Mason Motz went to the dentist for a regular appointment, but got back so much more — the ability to speak.
The 6-year-old Motz was largely non-verbal for his entire life, which doctors said was partially due to a brain aneurysm he had at ten days old. They also believed it was because he has Sotos Syndrome, a genetic disorder that affects facial structure and causes learning disabilities.
Motz was working with specialists to improve his speech, but hadn’t made much progress.
“Nothing was really working,” his mom Meredith tells Inside Edition. “He had probably a five-word vocabulary, and we were looking at alternative means of communication.”
She told the New York Times that Mason could say the first part of a word, but the rest was unintelligible.
“My husband and I were the only ones that could understand him,” Meredith said.
Then, during an April 2017 dentist appointment, Dr. Amy Luedemann-Lazar noticed that Mason’s tongue was attached to the base of his mouth, called a tongue tie.
“When you’re in utero in your mom, you have webbed fingers and webbed toes, and when you’re developing your tongue is on the floor of your mouth. It separates similarly, through the same process, and a tongue tie is simply an incomplete separation,” Luedemann-Lazar explained to Inside Edition.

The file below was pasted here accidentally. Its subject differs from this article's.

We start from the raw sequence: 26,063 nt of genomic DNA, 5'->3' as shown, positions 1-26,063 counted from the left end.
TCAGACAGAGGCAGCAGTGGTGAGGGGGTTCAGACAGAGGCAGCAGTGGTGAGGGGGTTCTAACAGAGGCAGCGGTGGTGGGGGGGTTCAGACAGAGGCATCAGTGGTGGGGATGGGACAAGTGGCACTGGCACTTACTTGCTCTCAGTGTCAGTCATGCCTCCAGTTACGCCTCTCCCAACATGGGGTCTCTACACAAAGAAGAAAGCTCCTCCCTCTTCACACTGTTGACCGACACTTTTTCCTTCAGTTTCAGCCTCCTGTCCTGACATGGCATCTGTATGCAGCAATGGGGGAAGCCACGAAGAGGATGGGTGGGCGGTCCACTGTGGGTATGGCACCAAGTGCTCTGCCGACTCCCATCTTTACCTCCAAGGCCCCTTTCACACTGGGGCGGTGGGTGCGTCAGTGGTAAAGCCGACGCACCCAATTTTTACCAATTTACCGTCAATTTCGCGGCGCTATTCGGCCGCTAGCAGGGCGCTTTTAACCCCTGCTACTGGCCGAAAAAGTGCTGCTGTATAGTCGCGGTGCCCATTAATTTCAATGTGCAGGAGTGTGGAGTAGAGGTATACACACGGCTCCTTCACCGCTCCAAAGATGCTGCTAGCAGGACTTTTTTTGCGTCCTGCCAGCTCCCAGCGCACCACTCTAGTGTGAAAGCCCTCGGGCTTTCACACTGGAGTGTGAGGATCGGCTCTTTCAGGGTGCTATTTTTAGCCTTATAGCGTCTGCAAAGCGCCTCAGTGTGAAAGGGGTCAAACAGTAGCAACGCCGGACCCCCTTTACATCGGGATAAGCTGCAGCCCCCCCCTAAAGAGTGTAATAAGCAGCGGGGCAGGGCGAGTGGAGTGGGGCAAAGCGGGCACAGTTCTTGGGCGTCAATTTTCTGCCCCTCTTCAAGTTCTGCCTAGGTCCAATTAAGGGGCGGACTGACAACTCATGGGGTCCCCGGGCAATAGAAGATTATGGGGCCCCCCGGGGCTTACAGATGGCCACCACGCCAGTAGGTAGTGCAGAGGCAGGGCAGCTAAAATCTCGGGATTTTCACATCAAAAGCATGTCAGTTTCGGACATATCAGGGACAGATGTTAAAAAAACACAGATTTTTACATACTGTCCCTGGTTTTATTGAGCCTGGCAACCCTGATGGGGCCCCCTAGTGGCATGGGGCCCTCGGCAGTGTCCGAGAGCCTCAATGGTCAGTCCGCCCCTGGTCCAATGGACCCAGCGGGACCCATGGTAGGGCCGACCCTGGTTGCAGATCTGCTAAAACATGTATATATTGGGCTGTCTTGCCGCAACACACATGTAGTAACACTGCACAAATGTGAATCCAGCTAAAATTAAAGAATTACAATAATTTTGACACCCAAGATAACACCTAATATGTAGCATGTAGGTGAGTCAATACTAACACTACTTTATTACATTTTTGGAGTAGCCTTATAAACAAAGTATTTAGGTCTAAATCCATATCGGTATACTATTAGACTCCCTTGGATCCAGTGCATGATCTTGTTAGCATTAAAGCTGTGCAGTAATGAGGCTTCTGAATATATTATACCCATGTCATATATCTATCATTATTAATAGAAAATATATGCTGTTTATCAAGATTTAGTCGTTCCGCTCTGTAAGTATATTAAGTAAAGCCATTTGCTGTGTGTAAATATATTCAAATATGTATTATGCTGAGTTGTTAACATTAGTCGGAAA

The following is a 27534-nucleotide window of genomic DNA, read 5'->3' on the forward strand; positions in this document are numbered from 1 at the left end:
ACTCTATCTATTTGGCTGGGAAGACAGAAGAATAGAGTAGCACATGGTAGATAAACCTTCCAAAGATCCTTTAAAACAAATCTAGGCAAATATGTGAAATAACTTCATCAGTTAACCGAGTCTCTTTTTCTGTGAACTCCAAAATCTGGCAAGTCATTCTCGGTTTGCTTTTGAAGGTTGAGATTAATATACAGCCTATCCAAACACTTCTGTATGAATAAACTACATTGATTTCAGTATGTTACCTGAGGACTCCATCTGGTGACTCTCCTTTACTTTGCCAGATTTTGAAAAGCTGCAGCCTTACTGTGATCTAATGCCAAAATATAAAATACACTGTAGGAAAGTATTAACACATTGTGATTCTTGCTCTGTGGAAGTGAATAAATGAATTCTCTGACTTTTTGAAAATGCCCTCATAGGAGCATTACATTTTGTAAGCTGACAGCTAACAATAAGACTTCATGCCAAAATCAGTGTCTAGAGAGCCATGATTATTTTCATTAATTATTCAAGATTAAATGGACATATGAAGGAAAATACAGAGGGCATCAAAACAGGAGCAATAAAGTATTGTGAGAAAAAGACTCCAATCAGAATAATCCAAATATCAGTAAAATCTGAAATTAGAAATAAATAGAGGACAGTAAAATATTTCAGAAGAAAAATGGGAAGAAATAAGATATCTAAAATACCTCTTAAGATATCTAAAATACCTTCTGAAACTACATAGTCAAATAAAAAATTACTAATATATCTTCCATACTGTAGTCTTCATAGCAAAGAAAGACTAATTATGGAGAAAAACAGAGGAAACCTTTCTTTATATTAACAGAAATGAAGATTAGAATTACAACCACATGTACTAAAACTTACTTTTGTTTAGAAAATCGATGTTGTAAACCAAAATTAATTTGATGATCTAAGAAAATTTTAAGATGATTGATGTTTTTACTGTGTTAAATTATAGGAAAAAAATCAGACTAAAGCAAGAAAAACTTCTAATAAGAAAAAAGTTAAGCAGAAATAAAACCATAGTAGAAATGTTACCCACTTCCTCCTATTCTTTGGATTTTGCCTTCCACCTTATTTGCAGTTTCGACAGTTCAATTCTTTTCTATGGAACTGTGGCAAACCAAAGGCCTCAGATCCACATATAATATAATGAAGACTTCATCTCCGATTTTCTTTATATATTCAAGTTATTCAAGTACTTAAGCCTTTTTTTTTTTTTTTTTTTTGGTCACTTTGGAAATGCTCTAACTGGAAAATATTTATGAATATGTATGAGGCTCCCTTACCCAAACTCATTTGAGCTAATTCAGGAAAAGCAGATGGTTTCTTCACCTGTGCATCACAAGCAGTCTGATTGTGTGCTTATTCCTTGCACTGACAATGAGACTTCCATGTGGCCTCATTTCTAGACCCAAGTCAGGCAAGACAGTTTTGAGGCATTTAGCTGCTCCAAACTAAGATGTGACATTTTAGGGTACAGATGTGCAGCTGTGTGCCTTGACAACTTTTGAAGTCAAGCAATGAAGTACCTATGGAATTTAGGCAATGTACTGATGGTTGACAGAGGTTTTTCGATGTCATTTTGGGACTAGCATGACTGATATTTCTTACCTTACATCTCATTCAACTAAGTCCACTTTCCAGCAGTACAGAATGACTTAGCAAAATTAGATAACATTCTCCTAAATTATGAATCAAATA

After seeing this in Mason’s mouth, she ran out to Meredith and her husband Dalan in the waiting room, and asked if she could use a laser to do the 10-second procedure that would correct his tongue tie. After a quick Google search, they agreed.
“We took him home that evening, and then he started talking about, ‘I’m hungry, I’m thirsty. Can we watch a movie?’ Like, blowing our minds with these full sentences for the first time, within seven or eight hours of coming home,” Meredith said. “It was just shocking.”
Mason is still working with a speech pathologist, and went from speaking at the level of a 1-year-old to that of a 4-year-old in the months since the procedure. They expect him to be back on track with other kids his age by the time he turns 13. He also is finally able to eat without choking.
Meredith said that the experience taught her to fight for your child if you think something is wrong.
“[Parents] should trust their gut instincts about their child, and if you think that something is going on, doctors may tell you one thing but keep looking and keep trying, because you’re usually right,” she said. “You know your child best.”